Beans

Assorted Different Types Of Beans And Cereals Grains. Set Of Indispensable Sources Of Protein For A Healthy Lifestyle. Old Wooden Tableð± Top View
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Beans top the list of many dietitians list of foods to eat more of. Aand that’s true for beans of any kind – black, pinto, chickpeas, lima, navy, etc!

“Nutritionally, beans are one of the foods that I consider “the total package”! Good source of protein, healthy carbohydrates, and fiber. Since it is a plant-source of protein, it also is one of the few great protein sources that contain phytochemicals, which are compounds found only in plant foods that provide health benefits related to proper cell division and cell processes. For example, beans have polyphenols, a class of phytochemicals that help reduce oxidative stress and free radicals in the body, which helps reduce inflammation and ultimately mitigates the risk of developing chronic diseases such as heart disease, diabetes, and cancer.” Kelly Flater, MPPD RD LD

“If I could recommend just one food for my clients to eat more of it would be beans! Just a half cup of pinto beans packs in 20 grams of protein and 15 grams of fiber. The fiber content helps most people get closer to reaching their daily fiber goal of 25-30 grams per day, which helps promote a healthy digestive system and can help to lower the “bad” LDL cholesterol. The same half cup of pinto beans also pack in a whopping 20 grams of protein. This is a great addition to meals to help people stay full and energized.” Kimberley Wiemann, MS, RDN, a Long Island, New York-based registered dietitian.

Other dietitians agree as Justine Chan, MHSc, RD, CDE, Registered Dietitian and Certified Diabetes Educator says, “I recommend eating more beans and legumes because they contain resistant starch which helps to feed your intestinal bacteria and promote a healthy gut.”

Sarah Anzlovar, MS, RDN, LDN, Intuitive Eating Dietitian for Moms at Sarah Gold Nutrition, LLC, agrees, “Diets high in beans have been linked to lower rates of cardiovascular disease, colon and other cancers, type 2 diabetes, and other chronic health conditions. Plus they’re super versatile and budget-friendly.”

Pepitas

Healthy Organic Raw Pumpkin Seed Pepitas In A Bowl
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“I’m often telling clients to enjoy more pepitas (aka shelled pumpkin seeds) because they’re one of the best food sources for magnesium! Magnesium is essential for good sleep, fighting inflammation, and muscle contraction and relaxation, and it helps convert food into energy for our cells, but most of us aren’t getting enough in each day. Pepitas are tiny but mighty with a 1-ounce serving providing about 37% of the recommended daily amount of magnesium. Enjoy more peptas in your day by mixing into a trail mix, topping oatmeal or yogurt with them, or sprinkling on top of a salad or soup.” Karman Meyer, Host of PBS show ‘Eat To Sleep, and author of Eat To Sleep: What To Eat & When To Eat It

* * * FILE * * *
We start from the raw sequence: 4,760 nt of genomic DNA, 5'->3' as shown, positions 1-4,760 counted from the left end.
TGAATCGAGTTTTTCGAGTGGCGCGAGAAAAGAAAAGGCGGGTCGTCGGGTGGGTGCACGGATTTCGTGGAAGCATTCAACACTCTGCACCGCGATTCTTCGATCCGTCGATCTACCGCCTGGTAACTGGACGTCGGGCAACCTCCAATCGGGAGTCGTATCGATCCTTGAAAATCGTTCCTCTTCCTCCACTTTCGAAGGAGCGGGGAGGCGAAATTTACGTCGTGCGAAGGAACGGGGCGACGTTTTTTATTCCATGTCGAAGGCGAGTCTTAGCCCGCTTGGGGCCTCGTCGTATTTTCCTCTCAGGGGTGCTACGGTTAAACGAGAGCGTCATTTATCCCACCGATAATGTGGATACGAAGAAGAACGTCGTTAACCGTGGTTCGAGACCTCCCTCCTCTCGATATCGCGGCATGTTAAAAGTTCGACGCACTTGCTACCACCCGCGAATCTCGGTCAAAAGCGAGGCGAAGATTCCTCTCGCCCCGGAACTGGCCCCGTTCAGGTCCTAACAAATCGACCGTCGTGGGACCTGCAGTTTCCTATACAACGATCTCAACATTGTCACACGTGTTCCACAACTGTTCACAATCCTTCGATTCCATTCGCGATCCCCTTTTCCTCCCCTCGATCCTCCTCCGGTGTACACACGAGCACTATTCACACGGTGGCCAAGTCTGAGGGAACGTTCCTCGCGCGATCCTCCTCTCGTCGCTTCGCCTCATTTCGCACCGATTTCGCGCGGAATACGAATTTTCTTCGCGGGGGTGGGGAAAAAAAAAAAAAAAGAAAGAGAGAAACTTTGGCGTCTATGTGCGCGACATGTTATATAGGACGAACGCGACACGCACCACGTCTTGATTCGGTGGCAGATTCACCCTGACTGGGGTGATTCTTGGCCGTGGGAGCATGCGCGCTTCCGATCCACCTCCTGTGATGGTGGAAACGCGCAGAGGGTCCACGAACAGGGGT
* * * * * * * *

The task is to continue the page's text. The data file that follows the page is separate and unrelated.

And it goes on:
Bananas

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“I’m often encouraging my clients to eat more bananas. I work with people who have chronic kidney disease (CKD), and one of the worst myths is that having CKD means no potassium. However, that’s simply not the case. Most people in the U.S. don’t get enough potassium as it is. People with early stage CKD may still benefit from getting adequate potassium to support cardiovascular health. And the evidence behind restricting potassium to preserve kidney function is deteriorating.” Jen Hernandez RDN, CSR, LDN, CEO of Plant-Powered Kidneys Inc.

Raspberries

Raw Red Organic Raspberries In A Bowl
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“A single cup of raspberries contain 8 grams of fiber! That’s about a quarter of most people’s daily fiber needs. Berries in general are rich in color and therefore loaded with antioxidants to keep your cells and organs healthy. Raspberries are rich in the antioxidants quercetin and ellagic acid, which can help your body fight oxidative stress. Raspberries can protect against some cancers, diabetes and heart disease too. And since they’re low in calories and high in fiber, raspberries are a wonderful food to support gentle and sustainable weight loss.” Miranda Galati, MHSc, RD, Dietitian and Founder of Real Life Nutritionist

Eggs

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“I highly recommend my clients incorporate more eggs into their diet. Eggs are an excellent source of high quality protein which helps repair and support our bodily functions, plus it helps keep us satisfied for longer, aiding in weight control. It’s also packed with B12, biotin, choline, selenium, and iodine, plus lutein and zeaxanthin which are beneficial for eye health.” Natalie Gillett, MS, RD ,  Owner of Natalie Gillett Nutrition

Caroline Young, MS, RD, LD, RYT, Owner of Whole Self Nutrition, agrees as well. “Eggs are one of the most nutrient-dense foods you can eat and they are a great source of protein. Plus, they are versatile and delicious!”

Greek Yogurt

Fresh Delicious Yogurt Made From Milk With Berry Flavor, Yogurt With Fresh Berries And Jam